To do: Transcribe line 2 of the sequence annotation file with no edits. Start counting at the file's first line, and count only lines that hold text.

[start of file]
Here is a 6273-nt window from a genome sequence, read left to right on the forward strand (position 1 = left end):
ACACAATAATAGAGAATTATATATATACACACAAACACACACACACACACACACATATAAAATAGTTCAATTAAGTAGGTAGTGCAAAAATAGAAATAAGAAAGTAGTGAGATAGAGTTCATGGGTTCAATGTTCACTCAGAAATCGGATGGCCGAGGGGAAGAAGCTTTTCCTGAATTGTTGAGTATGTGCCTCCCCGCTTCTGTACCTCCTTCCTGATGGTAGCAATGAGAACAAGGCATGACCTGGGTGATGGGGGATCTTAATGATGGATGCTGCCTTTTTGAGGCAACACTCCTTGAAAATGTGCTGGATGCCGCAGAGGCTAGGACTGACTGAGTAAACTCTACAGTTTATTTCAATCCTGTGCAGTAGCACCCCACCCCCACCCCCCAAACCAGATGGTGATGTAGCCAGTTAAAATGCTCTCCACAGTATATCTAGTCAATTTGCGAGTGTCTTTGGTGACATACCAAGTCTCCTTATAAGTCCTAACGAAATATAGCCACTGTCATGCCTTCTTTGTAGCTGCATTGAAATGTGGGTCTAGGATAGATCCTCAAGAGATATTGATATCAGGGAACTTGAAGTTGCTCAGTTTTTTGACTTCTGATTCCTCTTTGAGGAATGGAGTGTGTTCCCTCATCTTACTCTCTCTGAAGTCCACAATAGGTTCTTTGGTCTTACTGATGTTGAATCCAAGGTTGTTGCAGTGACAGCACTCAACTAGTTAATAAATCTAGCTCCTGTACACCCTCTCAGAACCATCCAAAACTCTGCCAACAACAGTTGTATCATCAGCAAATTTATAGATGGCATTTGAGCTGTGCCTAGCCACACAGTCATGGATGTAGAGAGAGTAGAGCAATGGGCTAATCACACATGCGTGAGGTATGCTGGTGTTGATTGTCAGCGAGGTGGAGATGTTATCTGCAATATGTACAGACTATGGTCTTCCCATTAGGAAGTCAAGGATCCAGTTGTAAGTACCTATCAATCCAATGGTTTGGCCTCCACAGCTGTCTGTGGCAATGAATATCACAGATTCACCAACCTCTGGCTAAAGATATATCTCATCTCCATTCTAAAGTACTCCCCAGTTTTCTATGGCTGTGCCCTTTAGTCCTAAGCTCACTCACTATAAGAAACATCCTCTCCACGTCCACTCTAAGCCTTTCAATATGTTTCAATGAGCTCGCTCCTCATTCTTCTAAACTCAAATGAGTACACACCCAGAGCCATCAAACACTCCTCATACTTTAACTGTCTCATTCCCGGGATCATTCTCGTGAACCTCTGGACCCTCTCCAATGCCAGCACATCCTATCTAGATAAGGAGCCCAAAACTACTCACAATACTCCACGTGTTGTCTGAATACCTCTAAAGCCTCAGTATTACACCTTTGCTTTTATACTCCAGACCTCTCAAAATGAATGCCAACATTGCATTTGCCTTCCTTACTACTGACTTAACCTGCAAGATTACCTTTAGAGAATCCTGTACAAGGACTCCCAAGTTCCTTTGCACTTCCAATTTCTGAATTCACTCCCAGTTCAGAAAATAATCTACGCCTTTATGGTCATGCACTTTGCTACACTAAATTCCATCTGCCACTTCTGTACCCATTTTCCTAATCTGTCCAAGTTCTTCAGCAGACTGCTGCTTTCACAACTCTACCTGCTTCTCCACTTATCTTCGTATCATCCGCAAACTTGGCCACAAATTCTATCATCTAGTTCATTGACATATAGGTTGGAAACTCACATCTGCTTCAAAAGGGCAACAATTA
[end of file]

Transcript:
ACACAATAATAGAGAATTATATATATACACACAAACACACACACACACACACACATATAAAATAGTTCAATTAAGTAGGTAGTGCAAAAATAGAAATAAGAAAGTAGTGAGATAGAGTTCATGGGTTCAATGTTCACTCAGAAATCGGATGGCCGAGGGGAAGAAGCTTTTCCTGAATTGTTGAGTATGTGCCTCCCCGCTTCTGTACCTCCTTCCTGATGGTAGCAATGAGAACAAGGCATGACCTGGGTGATGGGGGATCTTAATGATGGATGCTGCCTTTTTGAGGCAACACTCCTTGAAAATGTGCTGGATGCCGCAGAGGCTAGGACTGACTGAGTAAACTCTACAGTTTATTTCAATCCTGTGCAGTAGCACCCCACCCCCACCCCCCAAACCAGATGGTGATGTAGCCAGTTAAAATGCTCTCCACAGTATATCTAGTCAATTTGCGAGTGTCTTTGGTGACATACCAAGTCTCCTTATAAGTCCTAACGAAATATAGCCACTGTCATGCCTTCTTTGTAGCTGCATTGAAATGTGGGTCTAGGATAGATCCTCAAGAGATATTGATATCAGGGAACTTGAAGTTGCTCAGTTTTTTGACTTCTGATTCCTCTTTGAGGAATGGAGTGTGTTCCCTCATCTTACTCTCTCTGAAGTCCACAATAGGTTCTTTGGTCTTACTGATGTTGAATCCAAGGTTGTTGCAGTGACAGCACTCAACTAGTTAATAAATCTAGCTCCTGTACACCCTCTCAGAACCATCCAAAACTCTGCCAACAACAGTTGTATCATCAGCAAATTTATAGATGGCATTTGAGCTGTGCCTAGCCACACAGTCATGGATGTAGAGAGAGTAGAGCAATGGGCTAATCACACATGCGTGAGGTATGCTGGTGTTGATTGTCAGCGAGGTGGAGATGTTATCTGCAATATGTACAGACTATGGTCTTCCCATTAGGAAGTCAAGGATCCAGTTGTAAGTACCTATCAATCCAATGGTTTGGCCTCCACAGCTGTCTGTGGCAATGAATATCACAGATTCACCAACCTCTGGCTAAAGATATATCTCATCTCCATTCTAAAGTACTCCCCAGTTTTCTATGGCTGTGCCCTTTAGTCCTAAGCTCACTCACTATAAGAAACATCCTCTCCACGTCCACTCTAAGCCTTTCAATATGTTTCAATGAGCTCGCTCCTCATTCTTCTAAACTCAAATGAGTACACACCCAGAGCCATCAAACACTCCTCATACTTTAACTGTCTCATTCCCGGGATCATTCTCGTGAACCTCTGGACCCTCTCCAATGCCAGCACATCCTATCTAGATAAGGAGCCCAAAACTACTCACAATACTCCACGTGTTGTCTGAATACCTCTAAAGCCTCAGTATTACACCTTTGCTTTTATACTCCAGACCTCTCAAAATGAATGCCAACATTGCATTTGCCTTCCTTACTACTGACTTAACCTGCAAGATTACCTTTAGAGAATCCTGTACAAGGACTCCCAAGTTCCTTTGCACTTCCAATTTCTGAATTCACTCCCAGTTCAGAAAATAATCTACGCCTTTATGGTCATGCACTTTGCTACACTAAATTCCATCTGCCACTTCTGTACCCATTTTCCTAATCTGTCCAAGTTCTTCAGCAGACTGCTGCTTTCACAACTCTACCTGCTTCTCCACTTATCTTCGTATCATCCGCAAACTTGGCCACAAATTCTATCATCTAGTTCATTGACATATAGGTTGGAAACTCACATCTGCTTCAAAAGGGCAACAATTA